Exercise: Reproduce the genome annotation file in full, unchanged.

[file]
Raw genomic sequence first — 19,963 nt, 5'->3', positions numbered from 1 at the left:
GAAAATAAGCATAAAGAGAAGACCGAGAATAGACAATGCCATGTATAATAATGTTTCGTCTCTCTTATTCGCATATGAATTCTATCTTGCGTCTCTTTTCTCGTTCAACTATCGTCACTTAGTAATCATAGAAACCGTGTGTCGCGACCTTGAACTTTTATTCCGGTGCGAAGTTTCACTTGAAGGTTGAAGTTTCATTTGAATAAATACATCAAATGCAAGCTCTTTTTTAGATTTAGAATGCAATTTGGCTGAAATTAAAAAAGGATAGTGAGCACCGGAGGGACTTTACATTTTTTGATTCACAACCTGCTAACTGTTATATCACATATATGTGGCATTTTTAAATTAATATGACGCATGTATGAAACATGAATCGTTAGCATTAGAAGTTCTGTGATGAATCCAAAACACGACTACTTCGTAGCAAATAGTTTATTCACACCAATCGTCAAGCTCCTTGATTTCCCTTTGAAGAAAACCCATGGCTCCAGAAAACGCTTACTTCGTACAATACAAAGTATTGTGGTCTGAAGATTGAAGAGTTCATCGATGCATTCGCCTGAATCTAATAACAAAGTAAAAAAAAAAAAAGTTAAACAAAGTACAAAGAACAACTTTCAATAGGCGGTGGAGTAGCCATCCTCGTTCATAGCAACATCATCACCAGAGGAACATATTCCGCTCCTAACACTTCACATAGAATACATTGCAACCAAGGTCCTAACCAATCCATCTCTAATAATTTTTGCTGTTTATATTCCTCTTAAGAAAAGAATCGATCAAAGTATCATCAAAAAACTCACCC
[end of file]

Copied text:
Raw genomic sequence first — 19,963 nt, 5'->3', positions numbered from 1 at the left:
GAAAATAAGCATAAAGAGAAGACCGAGAATAGACAATGCCATGTATAATAATGTTTCGTCTCTCTTATTCGCATATGAATTCTATCTTGCGTCTCTTTTCTCGTTCAACTATCGTCACTTAGTAATCATAGAAACCGTGTGTCGCGACCTTGAACTTTTATTCCGGTGCGAAGTTTCACTTGAAGGTTGAAGTTTCATTTGAATAAATACATCAAATGCAAGCTCTTTTTTAGATTTAGAATGCAATTTGGCTGAAATTAAAAAAGGATAGTGAGCACCGGAGGGACTTTACATTTTTTGATTCACAACCTGCTAACTGTTATATCACATATATGTGGCATTTTTAAATTAATATGACGCATGTATGAAACATGAATCGTTAGCATTAGAAGTTCTGTGATGAATCCAAAACACGACTACTTCGTAGCAAATAGTTTATTCACACCAATCGTCAAGCTCCTTGATTTCCCTTTGAAGAAAACCCATGGCTCCAGAAAACGCTTACTTCGTACAATACAAAGTATTGTGGTCTGAAGATTGAAGAGTTCATCGATGCATTCGCCTGAATCTAATAACAAAGTAAAAAAAAAAAAAGTTAAACAAAGTACAAAGAACAACTTTCAATAGGCGGTGGAGTAGCCATCCTCGTTCATAGCAACATCATCACCAGAGGAACATATTCCGCTCCTAACACTTCACATAGAATACATTGCAACCAAGGTCCTAACCAATCCATCTCTAATAATTTTTGCTGTTTATATTCCTCTTAAGAAAAGAATCGATCAAAGTATCATCAAAAAACTCACCC